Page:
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[L. lymphaticus]

1. Pert. to lymph and to the system of endothelial vessels that carry it.
2. An endothelial tube that carries lymph through lymph nodes and toward lymphatic collecting ducts. Lymphatics also provide pathways for the inter-tissue transport of lymph cells, bacteria, and tumor cells; lymphatics are the most common routes for metastases of carcinomas. Throughout the body, interstitial fluid volume is kept low by movement of excess fluid into lymph capillaries, and a significant increase of fluid movement into the interstitial space, e.g., from heart failure, or a decrease of fluid movement into the lymphatics, e.g., from surgical removal of lymph nodes and lymphatics, will lead to edema. Inside lymphatics, lymph is moved by contractions of muscle cells surrounding the lymph vessels and by secondary compressions from other muscles in the environment. In the embryo, lymphatics develop just after and alongside veins. Like veins, the larger lymphatics have walls consisting of three layers (the intima, media, and adventitia). The one-way, centripetal flow of lymph is maintained by valves. Lymphatics regenerate quickly after injury.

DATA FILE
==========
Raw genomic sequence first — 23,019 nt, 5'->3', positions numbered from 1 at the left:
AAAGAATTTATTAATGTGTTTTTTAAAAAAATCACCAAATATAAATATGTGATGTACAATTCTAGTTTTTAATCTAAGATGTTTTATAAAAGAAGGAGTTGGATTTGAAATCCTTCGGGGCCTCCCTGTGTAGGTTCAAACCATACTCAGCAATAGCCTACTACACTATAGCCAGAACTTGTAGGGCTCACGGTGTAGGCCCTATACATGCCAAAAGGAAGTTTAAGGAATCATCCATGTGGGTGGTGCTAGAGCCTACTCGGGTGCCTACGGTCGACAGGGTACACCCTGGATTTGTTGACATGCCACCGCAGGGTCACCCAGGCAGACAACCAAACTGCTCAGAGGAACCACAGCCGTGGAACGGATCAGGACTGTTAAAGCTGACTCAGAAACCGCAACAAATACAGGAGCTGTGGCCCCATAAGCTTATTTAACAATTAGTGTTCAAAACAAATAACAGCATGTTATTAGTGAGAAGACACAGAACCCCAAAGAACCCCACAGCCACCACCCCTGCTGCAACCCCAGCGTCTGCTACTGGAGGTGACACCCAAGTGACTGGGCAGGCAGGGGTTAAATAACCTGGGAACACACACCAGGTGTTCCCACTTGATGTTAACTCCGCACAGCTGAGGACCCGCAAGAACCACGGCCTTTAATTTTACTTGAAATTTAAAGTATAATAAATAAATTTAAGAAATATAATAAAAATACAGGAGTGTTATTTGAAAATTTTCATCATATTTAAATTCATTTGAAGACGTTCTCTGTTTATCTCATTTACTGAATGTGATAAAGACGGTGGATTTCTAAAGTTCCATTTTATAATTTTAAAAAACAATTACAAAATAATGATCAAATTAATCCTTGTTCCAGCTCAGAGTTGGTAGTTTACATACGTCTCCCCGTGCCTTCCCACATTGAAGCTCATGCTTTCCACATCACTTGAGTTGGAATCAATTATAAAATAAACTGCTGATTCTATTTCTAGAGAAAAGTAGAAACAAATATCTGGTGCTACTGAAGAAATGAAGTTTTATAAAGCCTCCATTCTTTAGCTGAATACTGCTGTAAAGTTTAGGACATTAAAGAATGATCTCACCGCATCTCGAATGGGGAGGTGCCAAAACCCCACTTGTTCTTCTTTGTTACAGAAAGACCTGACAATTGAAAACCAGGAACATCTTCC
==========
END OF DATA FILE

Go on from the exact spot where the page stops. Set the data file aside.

SYN: SEE: lymphatic vessel
SEE: lymphatic capillary
SEE: lymphatic capillary
SEE: lymphatic system

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